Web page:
Music Gear: Guitars of Rush's Alex Lifeson

By John Stix, Circus, June 30, 1981, transcribed by pwrwindows

Explosions of blue notes, the ringing of arpeggios, power chords and riffs from out of nowhere are all signs that hard rock guitar playing is growing up in the hands of Alex Lifeson. Once a disciple of Jimmy Page, the 28-year-old guitarist now includes Steve Hackett, Steve Howe and Allan Holdsworth on his list of influences. The results can be heard by following his progression on the nine albums he's released with Rush.

His primary instrument is a white Gibson ES-355 (pictured here). "I started out in 1968 with a Gibson ES-335," he says, explaining his choice of instruments. "I was always used to the feel of that particular style guitar. You also got a nice sound balance between the toughness of a Les Paul and the clarity of a semi-acoustic. I can clean up the sound without giving up any of the toughness and dirtiness I also like to have."

Pictured at right is a black Gibson ES-345 and in his hands an ES-369. "That's a new line. I don't know if it's up for the American market. It's got very hot pickups and a coil splitter and phase switch. It's an extremely hot guitar, but I'm not comfortable with it yet. It feels lighter than the 355, and I like a fairly heavy guitar."

The white guitar you see in the background is a Gibson EDS-1275 doubleneck that Alex picked up so he could have both a six- and 12-string electric on stage. The only modification is a DiMarzio pickup with coil splitter in the front pickup position of the 12-string. "I leave it in the split position because it comes out cleaner," Lifeson notes.

The acoustic guitars pictured include a Gibson Dove six-string and an Epiphone C-60 classical guitar. "We did an interesting thing to the classical. On those guitars you like to get a deep rich sound, so the woods they use are very resonant. On stage that caused a problem. So we put a bolt through it two inches below the bridge and tightened down the top and back. I've replaced the Dove on stage with an Ovation Adamas. It's not as good tonally, but the control is better. It's also a very easy guitar to play."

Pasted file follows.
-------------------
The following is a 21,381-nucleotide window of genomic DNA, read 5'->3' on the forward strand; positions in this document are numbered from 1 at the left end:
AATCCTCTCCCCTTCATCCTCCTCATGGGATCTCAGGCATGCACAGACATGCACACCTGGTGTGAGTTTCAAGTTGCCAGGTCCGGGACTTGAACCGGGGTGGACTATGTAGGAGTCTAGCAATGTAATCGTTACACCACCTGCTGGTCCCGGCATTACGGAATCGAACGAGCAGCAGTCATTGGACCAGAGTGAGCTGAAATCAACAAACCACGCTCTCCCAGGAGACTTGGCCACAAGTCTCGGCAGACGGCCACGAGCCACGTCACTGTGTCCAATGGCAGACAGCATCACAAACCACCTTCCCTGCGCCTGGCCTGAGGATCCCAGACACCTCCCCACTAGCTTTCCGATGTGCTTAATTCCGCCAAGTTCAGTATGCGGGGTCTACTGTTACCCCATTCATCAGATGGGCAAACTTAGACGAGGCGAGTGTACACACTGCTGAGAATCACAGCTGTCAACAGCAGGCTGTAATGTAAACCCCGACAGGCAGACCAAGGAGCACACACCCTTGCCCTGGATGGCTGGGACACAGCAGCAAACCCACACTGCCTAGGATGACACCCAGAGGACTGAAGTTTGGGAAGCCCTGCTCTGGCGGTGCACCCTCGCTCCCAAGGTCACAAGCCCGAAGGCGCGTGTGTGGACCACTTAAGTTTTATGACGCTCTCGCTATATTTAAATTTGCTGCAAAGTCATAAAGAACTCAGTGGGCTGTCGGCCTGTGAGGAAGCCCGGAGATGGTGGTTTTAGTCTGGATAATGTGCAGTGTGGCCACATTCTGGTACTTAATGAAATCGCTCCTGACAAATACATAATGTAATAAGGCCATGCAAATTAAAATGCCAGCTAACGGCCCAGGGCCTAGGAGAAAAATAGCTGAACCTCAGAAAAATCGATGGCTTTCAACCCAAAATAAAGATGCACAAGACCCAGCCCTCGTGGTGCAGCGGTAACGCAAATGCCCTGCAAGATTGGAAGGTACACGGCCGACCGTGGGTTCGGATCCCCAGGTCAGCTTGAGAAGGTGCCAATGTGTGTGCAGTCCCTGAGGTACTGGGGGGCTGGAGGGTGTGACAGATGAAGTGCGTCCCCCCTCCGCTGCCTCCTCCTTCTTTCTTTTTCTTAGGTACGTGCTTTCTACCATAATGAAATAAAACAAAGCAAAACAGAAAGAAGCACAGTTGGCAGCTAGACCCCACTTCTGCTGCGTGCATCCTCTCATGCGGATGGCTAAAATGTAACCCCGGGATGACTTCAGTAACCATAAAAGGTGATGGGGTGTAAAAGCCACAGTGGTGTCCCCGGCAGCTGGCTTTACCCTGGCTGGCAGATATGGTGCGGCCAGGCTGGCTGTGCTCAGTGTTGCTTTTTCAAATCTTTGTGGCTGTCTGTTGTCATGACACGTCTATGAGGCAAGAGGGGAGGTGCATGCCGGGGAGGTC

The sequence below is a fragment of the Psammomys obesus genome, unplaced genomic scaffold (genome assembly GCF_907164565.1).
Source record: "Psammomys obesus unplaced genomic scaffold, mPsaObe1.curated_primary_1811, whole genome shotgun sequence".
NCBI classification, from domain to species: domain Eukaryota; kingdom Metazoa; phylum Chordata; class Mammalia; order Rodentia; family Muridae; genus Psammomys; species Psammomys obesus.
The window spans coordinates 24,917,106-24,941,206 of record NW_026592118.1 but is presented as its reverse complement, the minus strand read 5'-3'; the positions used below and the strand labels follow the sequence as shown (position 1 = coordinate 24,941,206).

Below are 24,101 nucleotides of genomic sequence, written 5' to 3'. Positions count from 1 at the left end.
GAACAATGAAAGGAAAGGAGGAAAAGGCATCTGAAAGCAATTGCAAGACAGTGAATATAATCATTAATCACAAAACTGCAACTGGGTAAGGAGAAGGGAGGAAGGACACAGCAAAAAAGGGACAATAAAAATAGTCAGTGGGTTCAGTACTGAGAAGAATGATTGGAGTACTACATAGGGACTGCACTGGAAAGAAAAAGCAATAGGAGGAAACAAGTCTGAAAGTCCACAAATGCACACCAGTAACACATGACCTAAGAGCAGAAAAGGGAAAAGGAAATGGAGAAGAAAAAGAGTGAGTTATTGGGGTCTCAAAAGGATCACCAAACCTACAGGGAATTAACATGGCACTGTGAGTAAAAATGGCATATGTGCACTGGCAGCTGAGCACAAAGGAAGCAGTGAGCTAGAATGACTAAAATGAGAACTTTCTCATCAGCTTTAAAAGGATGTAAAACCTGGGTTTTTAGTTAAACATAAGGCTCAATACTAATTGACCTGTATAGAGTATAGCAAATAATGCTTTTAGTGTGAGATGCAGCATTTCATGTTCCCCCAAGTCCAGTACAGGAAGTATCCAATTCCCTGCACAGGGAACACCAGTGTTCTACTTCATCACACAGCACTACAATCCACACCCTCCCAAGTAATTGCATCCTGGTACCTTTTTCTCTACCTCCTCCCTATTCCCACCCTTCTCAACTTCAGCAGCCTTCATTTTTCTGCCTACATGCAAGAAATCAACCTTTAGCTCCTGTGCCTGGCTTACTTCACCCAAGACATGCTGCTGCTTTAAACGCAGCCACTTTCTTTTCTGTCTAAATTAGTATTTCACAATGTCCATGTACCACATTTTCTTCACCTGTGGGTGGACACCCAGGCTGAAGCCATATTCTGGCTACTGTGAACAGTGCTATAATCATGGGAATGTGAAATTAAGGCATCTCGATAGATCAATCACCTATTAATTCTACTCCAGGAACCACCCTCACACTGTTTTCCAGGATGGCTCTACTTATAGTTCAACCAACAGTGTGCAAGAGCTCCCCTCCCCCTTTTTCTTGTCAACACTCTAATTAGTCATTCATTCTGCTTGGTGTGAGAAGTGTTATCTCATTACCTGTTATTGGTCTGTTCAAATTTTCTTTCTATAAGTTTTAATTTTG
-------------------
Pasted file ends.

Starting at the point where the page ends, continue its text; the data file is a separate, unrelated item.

Rounding out Alex's collection are a couple of Strats, a Pyramid guitar and the new Gibson Howard Roberts Fusion guitar. The HRF is his newest love. "It's got an amazing sound, full of toughness and depth." Lifeson says excitedly.

His amp setup on stage consists of two Marshall Combos. They feature 100 watt amps with two 12-inch speakers in each cabinet. Each amp also drives a stack of Hiwatt 41/2x12"'s.

His outboard devices include the Roland Boss Chorus, Advanced Audio Digital Delay, Roland Space Echo 301 with Chorus, Morley Volume Pedal, Electro-Harmonix Electric Mistress, MXR Distortion Plus, Mutron Octave Divider, Cry Baby Wah Wah, Maestro Parametric Filer and Moog Taurus Bass Pedals.

His advice for today's guitar shopper? "No two guitars are the same. You could find six Les Pauls or 355s, and they'll all feel different than each other. It's a good idea to get what you feel comfortable with, what you really want. You can always fix up a guitar the way you want it, but it's nice to start with something that's already there. So the hunt might take more patience, but it's worth it."

Toughness, clarity and feel typify the guitars that Alex Lifeson of Rush hurries to purchase and play.